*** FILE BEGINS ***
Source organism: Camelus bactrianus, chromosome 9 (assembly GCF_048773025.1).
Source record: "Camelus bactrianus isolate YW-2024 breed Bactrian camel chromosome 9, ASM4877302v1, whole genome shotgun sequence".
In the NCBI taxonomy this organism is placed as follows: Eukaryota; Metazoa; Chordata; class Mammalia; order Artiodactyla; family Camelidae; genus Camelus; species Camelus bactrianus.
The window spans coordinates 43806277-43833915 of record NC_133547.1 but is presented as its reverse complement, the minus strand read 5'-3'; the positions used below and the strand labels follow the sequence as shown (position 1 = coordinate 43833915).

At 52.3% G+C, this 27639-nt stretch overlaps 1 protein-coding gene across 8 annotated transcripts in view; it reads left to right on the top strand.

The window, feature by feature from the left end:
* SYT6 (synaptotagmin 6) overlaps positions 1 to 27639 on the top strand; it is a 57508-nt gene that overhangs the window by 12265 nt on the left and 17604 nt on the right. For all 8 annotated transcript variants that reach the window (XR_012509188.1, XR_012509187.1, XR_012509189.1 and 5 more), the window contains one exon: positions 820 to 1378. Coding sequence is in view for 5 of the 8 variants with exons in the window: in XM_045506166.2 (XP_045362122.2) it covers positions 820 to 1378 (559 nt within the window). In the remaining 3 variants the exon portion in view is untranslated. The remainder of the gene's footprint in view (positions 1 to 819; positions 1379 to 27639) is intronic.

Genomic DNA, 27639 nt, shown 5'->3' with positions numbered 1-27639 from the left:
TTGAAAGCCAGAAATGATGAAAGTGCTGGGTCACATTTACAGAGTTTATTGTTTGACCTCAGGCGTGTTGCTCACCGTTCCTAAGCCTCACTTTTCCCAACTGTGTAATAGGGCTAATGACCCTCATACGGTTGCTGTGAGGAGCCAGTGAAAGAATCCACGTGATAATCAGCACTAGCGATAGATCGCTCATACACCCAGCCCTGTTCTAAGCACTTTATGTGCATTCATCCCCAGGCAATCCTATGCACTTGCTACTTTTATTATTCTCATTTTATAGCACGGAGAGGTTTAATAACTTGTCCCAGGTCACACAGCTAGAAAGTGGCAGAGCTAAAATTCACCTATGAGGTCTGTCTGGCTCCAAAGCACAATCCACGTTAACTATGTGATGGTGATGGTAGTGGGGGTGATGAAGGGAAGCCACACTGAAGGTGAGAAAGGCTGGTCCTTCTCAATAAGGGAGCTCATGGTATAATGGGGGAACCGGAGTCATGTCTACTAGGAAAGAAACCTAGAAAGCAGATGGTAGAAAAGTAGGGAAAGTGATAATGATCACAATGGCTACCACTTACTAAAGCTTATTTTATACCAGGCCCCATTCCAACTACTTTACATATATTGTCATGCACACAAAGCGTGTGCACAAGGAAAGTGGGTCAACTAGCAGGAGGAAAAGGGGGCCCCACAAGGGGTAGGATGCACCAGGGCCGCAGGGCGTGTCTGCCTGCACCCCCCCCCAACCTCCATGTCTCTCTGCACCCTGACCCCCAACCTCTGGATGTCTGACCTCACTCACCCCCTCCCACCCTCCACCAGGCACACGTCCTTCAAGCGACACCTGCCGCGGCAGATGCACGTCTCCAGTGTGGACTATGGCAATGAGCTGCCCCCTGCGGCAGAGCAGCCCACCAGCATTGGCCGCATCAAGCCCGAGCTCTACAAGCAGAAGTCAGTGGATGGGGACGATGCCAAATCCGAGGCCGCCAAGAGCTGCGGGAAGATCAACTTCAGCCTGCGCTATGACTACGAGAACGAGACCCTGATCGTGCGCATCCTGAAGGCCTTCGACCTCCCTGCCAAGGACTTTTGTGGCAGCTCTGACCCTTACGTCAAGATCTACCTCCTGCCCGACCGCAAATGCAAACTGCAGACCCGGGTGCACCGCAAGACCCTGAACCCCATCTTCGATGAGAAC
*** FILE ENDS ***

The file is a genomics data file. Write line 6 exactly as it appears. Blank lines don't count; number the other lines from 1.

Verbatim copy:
The window, feature by feature from the left end: